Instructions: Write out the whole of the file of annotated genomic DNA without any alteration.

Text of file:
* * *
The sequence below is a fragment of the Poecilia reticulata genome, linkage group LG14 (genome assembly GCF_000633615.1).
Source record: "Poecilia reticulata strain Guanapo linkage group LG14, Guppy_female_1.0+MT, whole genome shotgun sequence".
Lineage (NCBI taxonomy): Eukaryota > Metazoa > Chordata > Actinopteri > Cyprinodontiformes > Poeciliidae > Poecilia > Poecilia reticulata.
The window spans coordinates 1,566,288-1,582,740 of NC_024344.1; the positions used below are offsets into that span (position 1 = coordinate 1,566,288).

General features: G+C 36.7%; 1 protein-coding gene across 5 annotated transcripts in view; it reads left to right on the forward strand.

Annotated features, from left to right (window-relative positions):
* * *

The sequence below is a fragment of the Poecilia reticulata genome, linkage group LG14 (genome assembly GCF_000633615.1).
Source record: "Poecilia reticulata strain Guanapo linkage group LG14, Guppy_female_1.0+MT, whole genome shotgun sequence".
Lineage (NCBI taxonomy): Eukaryota > Metazoa > Chordata > Actinopteri > Cyprinodontiformes > Poeciliidae > Poecilia > Poecilia reticulata.
The window spans coordinates 1,566,288-1,582,740 of NC_024344.1; the positions used below are offsets into that span (position 1 = coordinate 1,566,288).

General features: G+C 36.7%; 1 protein-coding gene across 5 annotated transcripts in view; it reads left to right on the forward strand.

Annotated features, from left to right (window-relative positions):